Khemmis – Desolation Review

Khemmis - Desolation
20 Buck Spin

Modern American doom metal is in fantastic hands. Pallbearer lead the way, being the most well-known act, delivering stunning albums full of intricate songwriting and haunting melody. Hanging right up there with them in the higher echelons is Spirit Adrift, and the band that rounds out this incredible triumvirate is Denver’s Khemmis. Desolation is the band’s third album, following 2016’s highly-acclaimed Hunted.

Khemmis describe their sound as “doom if played by Iron Maiden,” and that’s not far off from the truth. Guitar harmonies permeate the songs, and while the doominess of previous albums is further reduced on Desolation, the tuning, lyrics, and underlying feel of the album still fit in that subgenre. On Desolation, Khemmis have moved further down the path of epic, traditional metal. Melodies gallop along in many cases, and almost every lead break features at least a bit of harmonization.

Immediately upon hearing opening cut “Bloodletting,” the band’s move towards traditional fare is obvious – and well executed. Among the bands mentioned earlier, Phil Pendergast just may be the best vocalist. His soaring, emotional, melodic voice is the selling feature of the band (of course along with the excellent guitar work of Pendergast and Ben Hutcherson). Pendergast’s voice draws you into each song, each story sung with maximum conviction.

While fans of the band who are adamantly against anyone ever evolving their sound may chafe at the change, Desolation is an album that shows Khemmis pushing out of their doom past and investigating more variance in their songwriting. Arrangements are intricate and uptempo, even on the relatively short, anthemic galloper “Isolation,” and the band shows they are more than capable of writing engaging, epic songs.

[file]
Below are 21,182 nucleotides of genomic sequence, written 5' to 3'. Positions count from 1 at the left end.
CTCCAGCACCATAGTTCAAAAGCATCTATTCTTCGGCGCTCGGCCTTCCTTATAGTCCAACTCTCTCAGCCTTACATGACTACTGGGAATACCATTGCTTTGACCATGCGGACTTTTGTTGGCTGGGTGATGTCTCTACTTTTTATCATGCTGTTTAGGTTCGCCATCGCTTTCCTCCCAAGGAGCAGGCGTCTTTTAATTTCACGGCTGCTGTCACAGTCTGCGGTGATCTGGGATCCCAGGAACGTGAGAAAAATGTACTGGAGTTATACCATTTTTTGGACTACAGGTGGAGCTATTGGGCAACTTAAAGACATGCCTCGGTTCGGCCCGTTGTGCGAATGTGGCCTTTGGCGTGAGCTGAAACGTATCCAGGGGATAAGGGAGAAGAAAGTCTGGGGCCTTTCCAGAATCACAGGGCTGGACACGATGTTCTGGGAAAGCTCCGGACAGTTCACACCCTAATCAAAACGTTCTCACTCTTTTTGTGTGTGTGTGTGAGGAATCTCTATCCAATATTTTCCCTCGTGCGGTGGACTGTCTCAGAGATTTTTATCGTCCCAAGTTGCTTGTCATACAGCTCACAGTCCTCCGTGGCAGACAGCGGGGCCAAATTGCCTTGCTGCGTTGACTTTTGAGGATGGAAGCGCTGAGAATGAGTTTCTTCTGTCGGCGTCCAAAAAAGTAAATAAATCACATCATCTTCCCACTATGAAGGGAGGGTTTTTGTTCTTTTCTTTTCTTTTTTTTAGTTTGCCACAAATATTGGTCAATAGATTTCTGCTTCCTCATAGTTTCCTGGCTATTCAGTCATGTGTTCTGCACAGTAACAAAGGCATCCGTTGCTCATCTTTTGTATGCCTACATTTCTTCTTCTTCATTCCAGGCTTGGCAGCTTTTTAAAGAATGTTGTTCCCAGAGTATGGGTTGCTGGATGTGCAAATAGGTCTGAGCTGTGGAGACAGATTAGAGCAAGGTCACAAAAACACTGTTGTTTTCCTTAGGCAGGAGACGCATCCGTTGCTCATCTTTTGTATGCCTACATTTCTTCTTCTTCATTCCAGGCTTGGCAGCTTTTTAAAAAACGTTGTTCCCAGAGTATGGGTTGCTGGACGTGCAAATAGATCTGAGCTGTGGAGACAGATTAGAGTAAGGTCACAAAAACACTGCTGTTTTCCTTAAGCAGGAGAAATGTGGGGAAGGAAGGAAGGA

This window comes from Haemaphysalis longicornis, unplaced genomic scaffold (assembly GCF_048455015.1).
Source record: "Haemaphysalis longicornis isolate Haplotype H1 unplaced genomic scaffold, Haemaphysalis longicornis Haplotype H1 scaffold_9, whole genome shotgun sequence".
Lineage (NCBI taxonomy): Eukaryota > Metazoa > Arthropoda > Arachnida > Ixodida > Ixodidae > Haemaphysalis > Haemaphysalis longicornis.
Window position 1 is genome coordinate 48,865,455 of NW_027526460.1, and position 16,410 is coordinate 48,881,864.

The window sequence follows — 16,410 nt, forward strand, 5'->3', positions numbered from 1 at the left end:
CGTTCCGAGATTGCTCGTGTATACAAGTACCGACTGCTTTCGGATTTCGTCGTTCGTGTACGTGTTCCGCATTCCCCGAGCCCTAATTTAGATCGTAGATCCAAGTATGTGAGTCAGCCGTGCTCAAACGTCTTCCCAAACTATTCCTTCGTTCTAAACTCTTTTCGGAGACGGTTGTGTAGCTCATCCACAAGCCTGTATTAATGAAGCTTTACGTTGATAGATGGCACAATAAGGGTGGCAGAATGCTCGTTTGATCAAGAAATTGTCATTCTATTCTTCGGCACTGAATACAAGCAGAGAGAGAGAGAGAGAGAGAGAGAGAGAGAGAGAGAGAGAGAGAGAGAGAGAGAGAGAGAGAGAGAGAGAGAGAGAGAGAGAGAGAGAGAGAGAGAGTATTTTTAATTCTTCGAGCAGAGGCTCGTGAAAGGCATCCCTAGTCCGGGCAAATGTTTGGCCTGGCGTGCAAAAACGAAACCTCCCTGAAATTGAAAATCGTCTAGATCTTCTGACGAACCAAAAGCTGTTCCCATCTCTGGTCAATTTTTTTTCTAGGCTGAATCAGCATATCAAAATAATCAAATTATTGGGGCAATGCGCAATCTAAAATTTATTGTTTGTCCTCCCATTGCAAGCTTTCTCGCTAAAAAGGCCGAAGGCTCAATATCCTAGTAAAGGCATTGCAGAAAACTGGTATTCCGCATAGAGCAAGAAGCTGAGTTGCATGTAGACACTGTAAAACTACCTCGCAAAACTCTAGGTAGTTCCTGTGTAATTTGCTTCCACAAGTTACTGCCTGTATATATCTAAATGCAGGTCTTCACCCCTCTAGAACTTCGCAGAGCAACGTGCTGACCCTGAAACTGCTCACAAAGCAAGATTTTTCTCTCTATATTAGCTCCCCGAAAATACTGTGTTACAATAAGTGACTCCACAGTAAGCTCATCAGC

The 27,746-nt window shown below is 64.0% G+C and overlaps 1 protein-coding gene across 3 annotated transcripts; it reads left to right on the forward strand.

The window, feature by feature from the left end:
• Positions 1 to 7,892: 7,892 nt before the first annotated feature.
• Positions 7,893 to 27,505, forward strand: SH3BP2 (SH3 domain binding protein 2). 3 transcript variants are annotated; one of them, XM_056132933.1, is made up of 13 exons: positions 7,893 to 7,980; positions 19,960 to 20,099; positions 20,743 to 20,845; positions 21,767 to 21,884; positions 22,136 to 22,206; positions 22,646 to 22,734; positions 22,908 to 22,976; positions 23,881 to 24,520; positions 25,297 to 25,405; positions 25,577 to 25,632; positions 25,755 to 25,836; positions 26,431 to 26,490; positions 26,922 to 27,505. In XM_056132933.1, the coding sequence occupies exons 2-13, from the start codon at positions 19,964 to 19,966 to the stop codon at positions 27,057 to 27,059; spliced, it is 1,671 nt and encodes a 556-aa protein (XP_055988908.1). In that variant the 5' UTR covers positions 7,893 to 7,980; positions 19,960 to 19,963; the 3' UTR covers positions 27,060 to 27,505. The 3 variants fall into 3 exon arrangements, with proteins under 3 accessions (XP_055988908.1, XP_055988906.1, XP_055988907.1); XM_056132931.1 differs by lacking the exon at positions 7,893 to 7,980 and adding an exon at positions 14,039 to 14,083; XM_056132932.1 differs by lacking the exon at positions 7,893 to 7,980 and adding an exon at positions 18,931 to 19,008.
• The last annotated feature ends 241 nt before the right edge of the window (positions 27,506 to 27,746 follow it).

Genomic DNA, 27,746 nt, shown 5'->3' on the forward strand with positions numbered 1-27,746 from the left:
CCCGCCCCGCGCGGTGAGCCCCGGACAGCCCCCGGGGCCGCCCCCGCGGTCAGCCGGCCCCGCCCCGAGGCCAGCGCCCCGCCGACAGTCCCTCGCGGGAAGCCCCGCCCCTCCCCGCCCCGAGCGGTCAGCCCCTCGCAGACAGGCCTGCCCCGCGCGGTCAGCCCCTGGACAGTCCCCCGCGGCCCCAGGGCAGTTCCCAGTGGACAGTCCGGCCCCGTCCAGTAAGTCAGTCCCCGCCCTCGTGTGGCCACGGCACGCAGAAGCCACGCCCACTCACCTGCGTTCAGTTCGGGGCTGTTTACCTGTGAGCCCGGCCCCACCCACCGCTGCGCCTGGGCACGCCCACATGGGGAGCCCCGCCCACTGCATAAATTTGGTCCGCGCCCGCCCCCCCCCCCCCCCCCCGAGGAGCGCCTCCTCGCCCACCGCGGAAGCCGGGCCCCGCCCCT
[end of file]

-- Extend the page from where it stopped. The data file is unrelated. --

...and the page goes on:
“From Ruins” brings this six-song album to an epic conclusion, and is the closest we come to traditional doom. As on every song, the guitar tones are simply fantastic, a beautiful balancing act between massive crunch and plaintive harmony. And Pendergast’s heartfelt vocals make this nine-minute beast a real stunner. While this isn’t quite the masterpiece Hunted was – a few songs here lack the staying power of that album’s offerings – when it clicks it does so with majesty and a maturity in the songwriting that is more than welcome.

Once again we are gifted with brilliant cover art courtesy of Sam Turner. This time we see a return to the subjects of the band’s first cover, where the wizard, armed with his vacuum-tube staff, is pictured with a blood-spattered female warrior, wolves baring their teeth and feasting on carnage. I love the fact that Khemmis want their album art to be as epic as their music.

If one embraces Khemmis’s movement into more uptempo territories, the only real fault on Desolation is the sporadic use of harsh vocals. I get that both guitarists may want to have their vocal moments in the sun, and the band members all hail from extreme metal backgrounds, but the harsh vocals do nothing to improve the songs: Pendergast has become too good of a singer. As a backing vocal they would be more effective. But that is a nitpick: overall Khemmis have delivered another excellent album, one that should broaden the band’s appeal, and rightfully so.

(released June 22, 2018 on 20 Buck Spin)

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Watch Khemmis – “Isolation” Video

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